Parents at concrete crisis school to urge minister to back rebuild plans

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Parents of pupils at a leading secondary school which has largely had to shut due to the reinforced concrete crisis, will tell an education minister on Wednesday that it must be rebuilt.

St Leonard’s Catholic School in Durham, which has 1,400 pupils, is regularly among the top-performing state schools at GCSE in the North East.

But reinforced autoclaved aerated concrete (Raac) has been found in buildings across the site, meaning children in most year groups have had to be taught online for four days a week since term started.

Earlier this week Claire Kelly, the parent of a boy in year 10, said he had only had four days in school since the start of term and added: “This is not the education our children deserve.”

Schools minister Baroness Barran, who has responsibility for schools capital projects, is visiting the school on Wednesday.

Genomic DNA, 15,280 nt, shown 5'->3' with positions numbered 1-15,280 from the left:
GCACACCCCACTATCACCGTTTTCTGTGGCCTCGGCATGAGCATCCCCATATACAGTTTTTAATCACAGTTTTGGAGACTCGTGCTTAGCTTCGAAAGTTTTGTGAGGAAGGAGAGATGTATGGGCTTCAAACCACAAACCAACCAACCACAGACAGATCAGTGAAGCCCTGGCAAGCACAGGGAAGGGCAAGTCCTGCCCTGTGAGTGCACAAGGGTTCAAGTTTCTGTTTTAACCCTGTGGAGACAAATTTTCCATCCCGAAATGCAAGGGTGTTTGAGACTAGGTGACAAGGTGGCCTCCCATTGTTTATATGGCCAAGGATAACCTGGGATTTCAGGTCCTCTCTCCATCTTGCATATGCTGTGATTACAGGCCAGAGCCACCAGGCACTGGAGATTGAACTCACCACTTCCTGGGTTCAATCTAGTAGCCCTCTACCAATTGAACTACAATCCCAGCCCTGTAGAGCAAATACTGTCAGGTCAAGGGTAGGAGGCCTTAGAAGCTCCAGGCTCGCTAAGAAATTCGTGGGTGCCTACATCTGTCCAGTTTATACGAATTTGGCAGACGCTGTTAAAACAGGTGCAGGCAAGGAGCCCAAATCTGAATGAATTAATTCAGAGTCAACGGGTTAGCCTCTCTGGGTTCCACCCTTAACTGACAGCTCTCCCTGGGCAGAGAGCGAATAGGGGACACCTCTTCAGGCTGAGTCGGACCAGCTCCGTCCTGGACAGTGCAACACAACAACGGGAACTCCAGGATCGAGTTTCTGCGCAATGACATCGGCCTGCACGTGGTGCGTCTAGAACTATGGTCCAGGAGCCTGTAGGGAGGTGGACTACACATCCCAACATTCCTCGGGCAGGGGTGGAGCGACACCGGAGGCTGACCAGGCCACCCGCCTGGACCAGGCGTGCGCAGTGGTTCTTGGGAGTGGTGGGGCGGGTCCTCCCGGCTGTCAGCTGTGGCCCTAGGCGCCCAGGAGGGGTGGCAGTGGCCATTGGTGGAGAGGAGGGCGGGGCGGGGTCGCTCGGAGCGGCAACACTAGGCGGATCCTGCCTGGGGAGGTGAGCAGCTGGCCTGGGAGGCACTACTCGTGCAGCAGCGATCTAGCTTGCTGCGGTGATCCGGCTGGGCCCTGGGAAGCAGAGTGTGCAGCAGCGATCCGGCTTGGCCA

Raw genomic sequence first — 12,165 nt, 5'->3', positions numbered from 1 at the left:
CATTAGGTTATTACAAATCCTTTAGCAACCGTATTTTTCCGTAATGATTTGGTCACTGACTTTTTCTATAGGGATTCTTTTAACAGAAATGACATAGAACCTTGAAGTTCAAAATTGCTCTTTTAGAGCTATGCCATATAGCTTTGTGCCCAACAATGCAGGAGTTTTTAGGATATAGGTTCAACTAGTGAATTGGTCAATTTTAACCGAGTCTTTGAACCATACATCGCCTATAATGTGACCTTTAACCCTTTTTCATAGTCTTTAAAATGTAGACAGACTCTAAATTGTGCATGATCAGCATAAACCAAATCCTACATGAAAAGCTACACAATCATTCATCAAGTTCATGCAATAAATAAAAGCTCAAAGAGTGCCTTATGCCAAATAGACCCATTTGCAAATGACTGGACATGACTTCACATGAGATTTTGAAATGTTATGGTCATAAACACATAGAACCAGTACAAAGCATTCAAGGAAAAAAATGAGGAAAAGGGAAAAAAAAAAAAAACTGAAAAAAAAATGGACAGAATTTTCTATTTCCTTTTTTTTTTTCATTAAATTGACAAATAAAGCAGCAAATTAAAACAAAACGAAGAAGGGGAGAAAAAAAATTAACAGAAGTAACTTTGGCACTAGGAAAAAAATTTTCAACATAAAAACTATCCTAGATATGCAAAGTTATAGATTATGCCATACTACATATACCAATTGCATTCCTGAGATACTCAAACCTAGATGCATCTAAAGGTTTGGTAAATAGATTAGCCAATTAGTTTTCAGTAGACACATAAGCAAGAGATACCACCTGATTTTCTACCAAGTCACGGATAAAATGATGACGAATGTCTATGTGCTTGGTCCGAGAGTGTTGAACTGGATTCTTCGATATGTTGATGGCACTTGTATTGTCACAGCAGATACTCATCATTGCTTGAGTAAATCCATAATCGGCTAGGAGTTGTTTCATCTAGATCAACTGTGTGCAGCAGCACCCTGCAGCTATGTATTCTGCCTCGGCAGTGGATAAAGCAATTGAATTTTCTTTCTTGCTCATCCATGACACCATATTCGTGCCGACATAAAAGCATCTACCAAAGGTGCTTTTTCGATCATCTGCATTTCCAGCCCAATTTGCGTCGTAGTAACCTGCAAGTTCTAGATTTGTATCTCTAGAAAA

Parents will gather outside the school to welcome her and to get the message across that the school should be rehoused while the rebuild process is urgently undertaken.

The Bishop Wilkinson Catholic Education Trust which runs the school said the minister’s visit was “in a supportive capacity to better understand the challenges being faced and how we can ensure our students get back to receiving the high levels of teaching we pride ourselves on”.

The trust has also asked if it can use centre assessed grades (CAG) for GCSE and A-level pupils, which happened across the country during the pandemic, using students’ previous work to judge their abilities.

It has approached the Parliamentary Education Select Committee for assurances that if they were permitted to use CAG “for the duration of this upheaval” that pupils would not be disadvantaged when applying for university or jobs.

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